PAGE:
When students understand the difference between a fixed mindset and a growth mindset they are able to better understand that they can grow as learners. This empowerment can help encourage them to take additional risks. The work by Stanford psychologist Carol Dweck really fleshes this concept out.
3. Design for Authentic Engagement
Model-Eliciting Activities or MEAs provide a context for students to explore a data set or challenge with the goal of helping them develop the strategies / skills within the process of the problem.
You can learn more about MEAs at Pedagogy in Action’s Examples page for helping students “invent and test models” for solving problems. And at Purdue’s School of Engineering’s “Small Group Mathematical Problem Solving” page.
4. Provide Relevant Content
Novelty is the catalyst for growth. But lasting learning necessitates the learner connect with the novel content. A middle school or high school student hardly connects with Christopher Columbus and his sailing of the ocean blue in 1492. However, put the student adaptation of Howard Zinn’s “People’s History of the United States” in their hands and you’ll find them storming out of the classroom saying things like, “Columbus was a jerk.” Or, my favorite, “Wow. What a pig.”
When students emotionally connect to the content they are more likely to think and talk about it (read as, “analyze and process it”) long after they have left your classroom walls.
5. Leverage Student Voice
Students who find their voice is valued and empowered are more likely to take risks and exercise that voice. Doing so requires educators find connection points for students to authentically express themselves within activities.
One such example combining science and hip-hop is Science Genius, a pilot program that employs music as a catalyst and vehicle for connecting learners with scientific content. The design is fairly simple. As part of demonstrating their understanding and competency, students explain scientific concepts by writing and dropping rhymes over beats. See the winning example from this year’s competition here.
Response From PJ Caposey
PJ Caposey is Assistant Superintendent/High School Principal for Meridian CUSD 223 in Illinois. PJ has won many awards, become a sought after speaker on many topics, and has written two books in the past two years, including Teach Smart: 11 Learner-Centered Strategies That Ensure Student Success (which focuses on the instructional strategies he discusses in his response):
Communicate For Your Audience: The difference in communicating for your audience and communicating to your audience may seem slight, but it is what separates good teachers from great teachers. Great teachers work to reach their students, not simply convey the appropriate information in an understandable manner.
Question For Kids: Asking questions is something every teacher does. Asking questions that make kids think, causes true conversation, and may lead in a variety of directions is something that is far less common in classrooms. A good tip for teachers is to script questions based on Bloom’s Taxonomy - and make sure to ask questions that cause kids to analyze, evaluate, and synthesize information every single day. And yes - this is possible at every grade level.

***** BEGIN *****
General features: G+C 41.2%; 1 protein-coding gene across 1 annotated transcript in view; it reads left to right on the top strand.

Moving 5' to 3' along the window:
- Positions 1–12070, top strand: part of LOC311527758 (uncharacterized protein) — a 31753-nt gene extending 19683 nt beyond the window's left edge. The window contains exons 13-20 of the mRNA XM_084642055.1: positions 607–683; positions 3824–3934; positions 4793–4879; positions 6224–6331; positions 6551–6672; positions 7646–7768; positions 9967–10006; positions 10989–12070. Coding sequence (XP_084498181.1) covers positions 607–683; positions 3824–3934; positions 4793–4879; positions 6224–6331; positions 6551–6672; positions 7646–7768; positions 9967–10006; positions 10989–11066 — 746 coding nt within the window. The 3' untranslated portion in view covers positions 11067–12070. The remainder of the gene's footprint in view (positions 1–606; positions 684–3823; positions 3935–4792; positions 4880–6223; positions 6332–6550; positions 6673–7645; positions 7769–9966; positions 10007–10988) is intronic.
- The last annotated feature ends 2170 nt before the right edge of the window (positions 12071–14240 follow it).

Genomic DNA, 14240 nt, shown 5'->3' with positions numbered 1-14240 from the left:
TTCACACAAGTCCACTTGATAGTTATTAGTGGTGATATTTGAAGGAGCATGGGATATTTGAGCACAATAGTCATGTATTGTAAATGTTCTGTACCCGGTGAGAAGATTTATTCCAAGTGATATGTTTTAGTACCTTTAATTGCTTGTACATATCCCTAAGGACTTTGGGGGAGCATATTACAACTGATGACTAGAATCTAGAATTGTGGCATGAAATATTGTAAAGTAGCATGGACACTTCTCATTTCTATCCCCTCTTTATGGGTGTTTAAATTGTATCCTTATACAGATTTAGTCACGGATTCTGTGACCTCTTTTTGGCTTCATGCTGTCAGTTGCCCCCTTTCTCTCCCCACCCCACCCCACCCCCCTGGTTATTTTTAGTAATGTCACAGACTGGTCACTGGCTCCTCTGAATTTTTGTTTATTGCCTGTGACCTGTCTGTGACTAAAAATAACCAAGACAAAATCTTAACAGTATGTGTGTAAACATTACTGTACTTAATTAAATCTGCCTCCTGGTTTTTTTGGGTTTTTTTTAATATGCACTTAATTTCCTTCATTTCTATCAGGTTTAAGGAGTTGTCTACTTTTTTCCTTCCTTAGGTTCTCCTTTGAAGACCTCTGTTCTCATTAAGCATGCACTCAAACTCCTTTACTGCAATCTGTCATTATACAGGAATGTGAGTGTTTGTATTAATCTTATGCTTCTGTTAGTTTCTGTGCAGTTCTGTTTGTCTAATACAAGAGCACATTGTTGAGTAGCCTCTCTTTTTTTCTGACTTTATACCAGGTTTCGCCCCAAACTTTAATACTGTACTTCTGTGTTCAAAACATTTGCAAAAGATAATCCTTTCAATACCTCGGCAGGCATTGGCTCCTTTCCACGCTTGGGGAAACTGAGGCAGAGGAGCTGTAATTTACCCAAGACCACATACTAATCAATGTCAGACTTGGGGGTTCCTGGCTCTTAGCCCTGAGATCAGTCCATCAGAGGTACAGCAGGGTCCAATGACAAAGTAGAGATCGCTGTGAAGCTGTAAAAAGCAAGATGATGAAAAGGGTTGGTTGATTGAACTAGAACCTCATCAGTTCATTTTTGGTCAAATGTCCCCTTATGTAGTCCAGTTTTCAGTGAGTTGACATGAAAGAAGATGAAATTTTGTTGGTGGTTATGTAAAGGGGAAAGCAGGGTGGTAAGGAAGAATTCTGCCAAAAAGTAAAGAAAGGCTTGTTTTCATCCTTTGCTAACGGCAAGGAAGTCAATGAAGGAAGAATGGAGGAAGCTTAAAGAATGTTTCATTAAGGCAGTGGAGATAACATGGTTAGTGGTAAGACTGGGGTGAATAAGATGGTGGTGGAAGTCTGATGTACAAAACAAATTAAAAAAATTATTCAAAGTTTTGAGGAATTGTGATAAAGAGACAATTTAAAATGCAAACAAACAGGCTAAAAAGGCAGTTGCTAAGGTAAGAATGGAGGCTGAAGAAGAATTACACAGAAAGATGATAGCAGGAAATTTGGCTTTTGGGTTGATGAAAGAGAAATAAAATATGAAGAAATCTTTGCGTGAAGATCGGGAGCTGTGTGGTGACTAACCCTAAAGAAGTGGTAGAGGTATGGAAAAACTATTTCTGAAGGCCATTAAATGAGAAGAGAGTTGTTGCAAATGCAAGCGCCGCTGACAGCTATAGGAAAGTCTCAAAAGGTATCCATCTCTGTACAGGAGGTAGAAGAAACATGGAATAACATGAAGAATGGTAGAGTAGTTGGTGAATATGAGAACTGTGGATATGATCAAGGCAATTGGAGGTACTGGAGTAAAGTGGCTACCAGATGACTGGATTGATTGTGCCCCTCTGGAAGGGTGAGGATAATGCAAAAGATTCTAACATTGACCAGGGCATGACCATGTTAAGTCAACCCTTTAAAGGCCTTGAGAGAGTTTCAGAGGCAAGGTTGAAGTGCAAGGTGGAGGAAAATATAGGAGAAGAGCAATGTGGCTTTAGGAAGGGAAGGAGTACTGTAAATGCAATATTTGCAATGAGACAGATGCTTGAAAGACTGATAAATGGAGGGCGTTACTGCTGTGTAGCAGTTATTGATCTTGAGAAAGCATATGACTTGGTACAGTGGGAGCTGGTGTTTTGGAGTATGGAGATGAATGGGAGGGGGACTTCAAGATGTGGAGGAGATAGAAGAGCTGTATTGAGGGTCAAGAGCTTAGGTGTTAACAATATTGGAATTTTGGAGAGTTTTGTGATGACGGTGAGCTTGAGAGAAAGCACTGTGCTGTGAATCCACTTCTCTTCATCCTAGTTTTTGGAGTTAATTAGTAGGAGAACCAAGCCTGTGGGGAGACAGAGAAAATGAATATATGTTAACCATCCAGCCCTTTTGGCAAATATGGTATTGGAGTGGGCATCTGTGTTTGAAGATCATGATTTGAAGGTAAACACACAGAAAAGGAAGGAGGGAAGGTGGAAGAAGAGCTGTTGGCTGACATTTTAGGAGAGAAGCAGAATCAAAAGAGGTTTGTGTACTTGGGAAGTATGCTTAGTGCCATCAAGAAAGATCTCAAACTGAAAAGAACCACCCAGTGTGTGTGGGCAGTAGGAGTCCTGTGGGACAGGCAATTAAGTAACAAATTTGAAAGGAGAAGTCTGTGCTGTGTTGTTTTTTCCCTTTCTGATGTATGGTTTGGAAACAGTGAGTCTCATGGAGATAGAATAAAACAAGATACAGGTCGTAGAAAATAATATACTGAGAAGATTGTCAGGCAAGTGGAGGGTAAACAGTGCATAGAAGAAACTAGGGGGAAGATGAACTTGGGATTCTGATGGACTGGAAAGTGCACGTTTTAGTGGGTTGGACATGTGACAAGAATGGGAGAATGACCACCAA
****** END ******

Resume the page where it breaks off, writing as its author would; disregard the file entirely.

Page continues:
Give the Work Back: The most successful teachers don’t ‘teach’ much in the traditional sense. When you think stand and deliver - I think average educator. When you think of a teacher that engages students so that they are active creating and solving their own problems - I think great educator. Simply put, most teachers ‘work’ too much in the classroom while great teachers find ways to give work back to the students.
Connection, Not Compliance: Great teachers focus not on compliance, but on connections and relationships. Focusing on connections and relationships is not mutually exclusive from a teacher running a tight ship, but great teachers have the goal of serving and connecting with students first - not creating a compliant culture. In fact, great teachers often use instances of misbehavior as a way to strengthen and further relationships whereas average teachers use their instances to refer students to administration. Classrooms that are defined by compliance are generally not fun places to be - and can actually be stressful and stressful environments generally produce low levels of learning.
Seek Feedback: Great teachers always want to improve. One of the best ways to improve is to continually seek feedback. The best teachers do this in three ways. First, be informed by the information provided to you in the day-to-day work of a classroom. Assessment must be continuous and ongoing - and for assessment to be meaningful - it must change teacher behavior. Second, welcome feedback. Invite colleagues and administration into your classroom. Reflection is powerful, but everyone has blind spots and a new set of eyes always helps. Lastly - ask for feedback directly through student and parent surveys.
Thanks to Eric, Jason and PJ for their contributions!
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I’ll be posting Part Three in a couple of days....
The opinions expressed in Classroom Q&A With Larry Ferlazzo are strictly those of the author(s) and do not reflect the opinions or endorsement of Editorial Projects in Education, or any of its publications.